Series: Once Upon a Time
Author: Cameron Dokey
Publisher: Simon Pulse
Publication Year: 2012
Read happily ever after with this magical repackage that includes three enchanting, retold fairy tales.In this value-priced bind-up of three beloved retellings, readers will journey to faraway fairy tale lands. Before Midnight revisits Cinderella's story in France, Golden puts a new spin on Rapunzel's romance, and Wild Orchid reimagines the Chinese tale of Mulan. With so much real-life drama in today's busy world, Once allows readers to escape into whimsical realms where every story has a happily ever after.
Kissed is a bind-up of three retellings by Cameron Dokey. I’ve read Dokey’s retellings before, called Once, and I quite enjoyed it. Kissed consists of Belle, Sunlight and Shadow, and Winter’s Child. I will give a detailed review of each story below.
Belle is a retelling (it’s obvious from the title) of the fairytale beauty and the beast. In this version, Belle (short for Annabelle), is the third daughter of a rich family. Her father owns a shipping company but he likes doing woodworking in his spare time. Belle has two older sisters. Both are extraordinarily beautiful, that Belle always feels inferior compared to them. One day, her father’s ships are just lost in the sea. The shipping company went bankrupt and Belle’s family moves to the countryside near a forest. In this forest then Belle will encounter the beast.
There are still a lot of aspects from this retelling that I haven’t told you, such as the woodworking that Belle also takes interest in. This would play a part in her relationship with the beast. Also there’s a Monsieur LeGrand, who is her father’s partner in the shipping company. Monsieur LeGrand often helps the family when they’re in trouble. He’s also the one who introduces Belle to the tale of a beast who lives in the heart of the wood. Nevertheless, you get the idea of this version of Beauty and the Beast.
Before I continue, let me tell you that my experience with Beauty and the Beast tale is only with Disney. I haven’t read the original tale so my criticism (I guess, kind of) is based on the Disney version. My first problem with this retelling is the fact that Belle was feeling insecure with her appearance. I know and I believe that every woman has felt this insecurity, but I don’t like the way it brought up in this story. Belle is one of my favorite Disney princesses because she’s a big reader (I’m a reader) and she has a big desire to see the world. Appearance doesn’t really being talked about. But in this version, Belle made such a big deal out of it.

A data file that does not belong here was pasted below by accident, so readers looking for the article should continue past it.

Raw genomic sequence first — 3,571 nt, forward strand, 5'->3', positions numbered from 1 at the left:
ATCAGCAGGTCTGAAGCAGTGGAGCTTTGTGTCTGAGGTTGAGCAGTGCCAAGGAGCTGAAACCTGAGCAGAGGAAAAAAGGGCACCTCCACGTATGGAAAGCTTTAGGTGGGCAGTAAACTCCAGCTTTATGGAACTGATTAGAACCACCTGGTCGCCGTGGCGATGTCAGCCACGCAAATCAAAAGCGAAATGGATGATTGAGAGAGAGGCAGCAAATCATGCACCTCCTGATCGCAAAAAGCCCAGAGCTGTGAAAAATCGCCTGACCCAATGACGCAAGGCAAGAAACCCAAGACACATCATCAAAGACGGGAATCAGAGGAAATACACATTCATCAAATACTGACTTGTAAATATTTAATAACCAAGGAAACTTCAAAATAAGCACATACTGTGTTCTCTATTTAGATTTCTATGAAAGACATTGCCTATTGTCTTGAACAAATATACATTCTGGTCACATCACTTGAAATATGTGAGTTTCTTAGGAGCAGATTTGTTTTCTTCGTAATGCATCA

I don’t think I have other problems with this story. Both parents are present in this retelling. Each has his/her share of wisdom to Belle’s situation which I think is great. Still, I only give Belle a two out of five rating. Maybe I’m biased because Belle is my favorite Disney princess. It bummed me out a bit when I knew that Belle in this retelling is not a reader. But I understand why. It’s irrelevant that Belle is a reader in this version. If you want to give it a go, just read it. It’s fun to read anyway.
Sunlight and Shadow (★★★.5)
When the earth was still young, a powerful sorcerer, Lord Sarastro married to the queen of the night, Pamina. Lord Sarastro himself is known as Mage of the day. Despite of their differences, they have a daughter together whom also named Pamina or Mina, for short. But their differences are also the reason why they live apart. Because of this, they made an agreement that Mina is to be raised by the queen until she’s sixteen. On Mina’s 16th birthday, she would be given to her father. So her father could choose a husband for her. But on the night before Mina’s birthday, her father broke the oath and took Mina from her mother. Heartbroken, the queen of the night seeks help from a prince to get her daughter back.